Should pediatricians be concerned about increasing rates of cannabis use disorder?

At the 2022 Pediatric Academic Societies meeting, Samuel Akaakole Mensah shared results of a 10-year study on pediatric hospitalization trends for cannabis use disorder.

Adolescents have been experimenting with marijuana for more than 50 years now, and considered the most used federal illegal drug, with some 18% of Americans using it at least once in 2019. With 37 states having legalized it for medicinal use and 18 states legalizing cannabis for recreational use, no doubt more studies will start to look at what this means in terms of affecting adolescents abuse of the drug.

For now, though, Samuel Akaakole Mensah of Tarkwa Municipal Hospital in Ghana, shared highlights showing that, between 2008 and 2019, 18 states reported an increase in hospitalizations for cannabis use disorder (CUD). “The findings of this study can help policy makers, administrators, and clinicians in the formulation of policies and provision of resources to help identify and provide interventions for CUD in the patient setting,” began Mensah.

The term cannabis use disorder was introduced in 2013 in the Diagnostic and Statistical Manual of Mental Disorders, Fifth Edition, and defined as a substance use disorder characterized by a problematic pattern of marijuana use that leads to clinical significant impairment or distress. Mensah’s study took a cross-sectional analysis of pediatric hospitalizations of adolescents and young adults aged 11 to 20 years within the Kids Inpatient Database (KID), pulling data from 2009, 2012, 2016, and 2019.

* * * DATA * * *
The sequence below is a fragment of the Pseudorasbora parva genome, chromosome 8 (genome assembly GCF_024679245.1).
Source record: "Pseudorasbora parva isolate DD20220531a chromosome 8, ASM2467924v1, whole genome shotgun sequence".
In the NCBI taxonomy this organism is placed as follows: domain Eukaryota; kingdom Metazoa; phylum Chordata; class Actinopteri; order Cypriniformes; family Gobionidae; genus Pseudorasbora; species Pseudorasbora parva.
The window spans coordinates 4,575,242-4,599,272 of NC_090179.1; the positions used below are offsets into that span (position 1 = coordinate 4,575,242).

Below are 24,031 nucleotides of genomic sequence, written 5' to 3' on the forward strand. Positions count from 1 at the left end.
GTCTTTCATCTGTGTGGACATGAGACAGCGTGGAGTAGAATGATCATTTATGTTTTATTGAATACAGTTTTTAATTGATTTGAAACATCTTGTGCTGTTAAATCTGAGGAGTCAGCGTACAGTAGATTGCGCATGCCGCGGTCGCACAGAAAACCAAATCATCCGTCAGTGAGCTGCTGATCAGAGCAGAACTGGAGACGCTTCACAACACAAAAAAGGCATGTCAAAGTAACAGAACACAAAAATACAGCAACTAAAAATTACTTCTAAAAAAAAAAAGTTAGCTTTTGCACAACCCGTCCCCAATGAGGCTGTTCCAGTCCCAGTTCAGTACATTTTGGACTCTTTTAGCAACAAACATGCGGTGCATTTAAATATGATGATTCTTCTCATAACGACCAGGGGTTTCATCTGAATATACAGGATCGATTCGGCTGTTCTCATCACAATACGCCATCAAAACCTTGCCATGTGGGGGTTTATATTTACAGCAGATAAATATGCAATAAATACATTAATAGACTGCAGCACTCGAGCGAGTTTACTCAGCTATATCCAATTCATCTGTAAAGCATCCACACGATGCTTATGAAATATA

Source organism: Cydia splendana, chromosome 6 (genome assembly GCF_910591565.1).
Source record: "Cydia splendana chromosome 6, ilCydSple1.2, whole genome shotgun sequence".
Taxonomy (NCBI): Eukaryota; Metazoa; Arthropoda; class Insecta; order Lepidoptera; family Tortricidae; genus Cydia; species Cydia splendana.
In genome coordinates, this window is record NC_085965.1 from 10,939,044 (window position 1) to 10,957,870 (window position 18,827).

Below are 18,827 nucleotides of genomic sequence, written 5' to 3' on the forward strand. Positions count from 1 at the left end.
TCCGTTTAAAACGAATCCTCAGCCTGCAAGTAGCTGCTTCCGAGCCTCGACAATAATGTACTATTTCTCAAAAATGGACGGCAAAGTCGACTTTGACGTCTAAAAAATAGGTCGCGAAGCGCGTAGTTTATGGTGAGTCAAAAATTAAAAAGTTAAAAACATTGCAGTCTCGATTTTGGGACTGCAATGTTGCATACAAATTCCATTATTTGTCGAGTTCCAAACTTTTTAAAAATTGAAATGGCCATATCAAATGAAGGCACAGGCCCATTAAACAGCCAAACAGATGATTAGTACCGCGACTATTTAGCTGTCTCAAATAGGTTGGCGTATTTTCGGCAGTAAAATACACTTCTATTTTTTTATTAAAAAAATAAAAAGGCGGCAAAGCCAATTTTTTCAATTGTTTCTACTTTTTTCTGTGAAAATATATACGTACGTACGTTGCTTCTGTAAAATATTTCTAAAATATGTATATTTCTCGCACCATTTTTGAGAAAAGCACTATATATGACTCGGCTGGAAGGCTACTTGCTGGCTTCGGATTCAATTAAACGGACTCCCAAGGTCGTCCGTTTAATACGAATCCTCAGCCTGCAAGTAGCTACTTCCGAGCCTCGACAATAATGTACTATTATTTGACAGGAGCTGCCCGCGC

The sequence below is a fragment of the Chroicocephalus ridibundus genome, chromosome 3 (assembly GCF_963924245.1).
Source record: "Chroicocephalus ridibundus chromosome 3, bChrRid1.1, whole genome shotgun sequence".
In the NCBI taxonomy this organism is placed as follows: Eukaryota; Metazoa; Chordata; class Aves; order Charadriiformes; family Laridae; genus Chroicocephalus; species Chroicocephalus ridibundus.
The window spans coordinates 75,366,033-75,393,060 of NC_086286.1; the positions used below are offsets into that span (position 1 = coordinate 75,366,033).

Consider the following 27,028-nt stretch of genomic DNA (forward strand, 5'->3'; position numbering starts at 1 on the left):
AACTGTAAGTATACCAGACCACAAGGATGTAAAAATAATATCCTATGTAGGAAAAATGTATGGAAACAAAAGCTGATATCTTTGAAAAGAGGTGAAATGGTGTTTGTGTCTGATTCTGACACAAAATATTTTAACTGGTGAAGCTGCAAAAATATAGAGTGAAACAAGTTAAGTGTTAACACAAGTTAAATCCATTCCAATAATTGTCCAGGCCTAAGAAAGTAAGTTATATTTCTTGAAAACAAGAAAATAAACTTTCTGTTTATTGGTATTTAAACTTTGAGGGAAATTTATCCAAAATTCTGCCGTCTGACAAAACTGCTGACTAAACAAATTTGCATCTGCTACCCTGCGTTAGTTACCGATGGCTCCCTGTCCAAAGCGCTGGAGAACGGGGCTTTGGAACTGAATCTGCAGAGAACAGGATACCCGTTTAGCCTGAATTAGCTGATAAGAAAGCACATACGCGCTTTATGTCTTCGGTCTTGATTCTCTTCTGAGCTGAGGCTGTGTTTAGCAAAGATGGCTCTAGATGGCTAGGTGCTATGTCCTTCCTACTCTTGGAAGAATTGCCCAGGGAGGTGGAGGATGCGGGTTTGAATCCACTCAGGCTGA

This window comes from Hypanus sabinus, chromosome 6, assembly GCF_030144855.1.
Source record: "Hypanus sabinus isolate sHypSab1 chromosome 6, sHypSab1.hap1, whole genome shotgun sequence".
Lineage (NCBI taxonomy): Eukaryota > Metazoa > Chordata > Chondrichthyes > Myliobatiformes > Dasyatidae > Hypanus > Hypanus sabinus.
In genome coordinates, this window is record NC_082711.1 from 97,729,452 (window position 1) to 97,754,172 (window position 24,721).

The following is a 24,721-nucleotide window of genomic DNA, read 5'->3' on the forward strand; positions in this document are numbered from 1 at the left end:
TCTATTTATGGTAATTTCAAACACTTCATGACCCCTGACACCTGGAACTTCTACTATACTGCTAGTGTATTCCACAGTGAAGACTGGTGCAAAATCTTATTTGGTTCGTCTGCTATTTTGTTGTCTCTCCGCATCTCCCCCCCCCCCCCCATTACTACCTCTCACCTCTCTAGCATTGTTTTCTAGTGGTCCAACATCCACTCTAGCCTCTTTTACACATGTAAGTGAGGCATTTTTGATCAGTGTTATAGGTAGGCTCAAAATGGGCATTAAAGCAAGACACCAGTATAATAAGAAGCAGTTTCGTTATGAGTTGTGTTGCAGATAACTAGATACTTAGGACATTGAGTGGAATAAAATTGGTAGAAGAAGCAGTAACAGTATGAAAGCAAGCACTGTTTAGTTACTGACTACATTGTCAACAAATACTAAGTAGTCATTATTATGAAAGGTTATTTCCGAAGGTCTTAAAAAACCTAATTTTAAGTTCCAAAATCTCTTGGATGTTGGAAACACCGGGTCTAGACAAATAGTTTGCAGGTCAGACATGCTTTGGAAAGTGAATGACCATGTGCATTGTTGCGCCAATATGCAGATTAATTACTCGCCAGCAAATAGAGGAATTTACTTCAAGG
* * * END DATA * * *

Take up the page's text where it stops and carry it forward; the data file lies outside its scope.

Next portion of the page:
Out of 5.57 millions pediatric hospitalizations in this age group, 292,816 were associated with CUD from 2009 to 2019. Hospitalizations for CUD steadily increased during this time period: in 2009, there were a little under 40 per 1000 hospitalizations; by 2019, that number was 90 per 1000. The overwhelming majority of these patients were male (almost 85 males per 1000 hospitalizations, as opposed to 37 per 1000 of females). White and Black CUD patients were roughly the same, about 60 per 1000 for both, and, of the 4 hospital regions, most patients with CUD came from the Northeast (62.5 per 1000) and Midwest (68.9) as opposed to the South (40.8) and the West (49.2).

Mensah and the other investigators concluded that there was a significant increase in CUD among pediatric hospitalizations in adolescents and young adults aged 11 to 21 years. Concluded Mensah, “the implications of these findings on the medical and mental health of children and society at large require further investigation.”

Reference
Mensah SA. Trends in cannabis use disorder among pediatric hospitalizations in the United States, 2009-2019. PAS 2022. April 24, 2022. Denver, Colorado.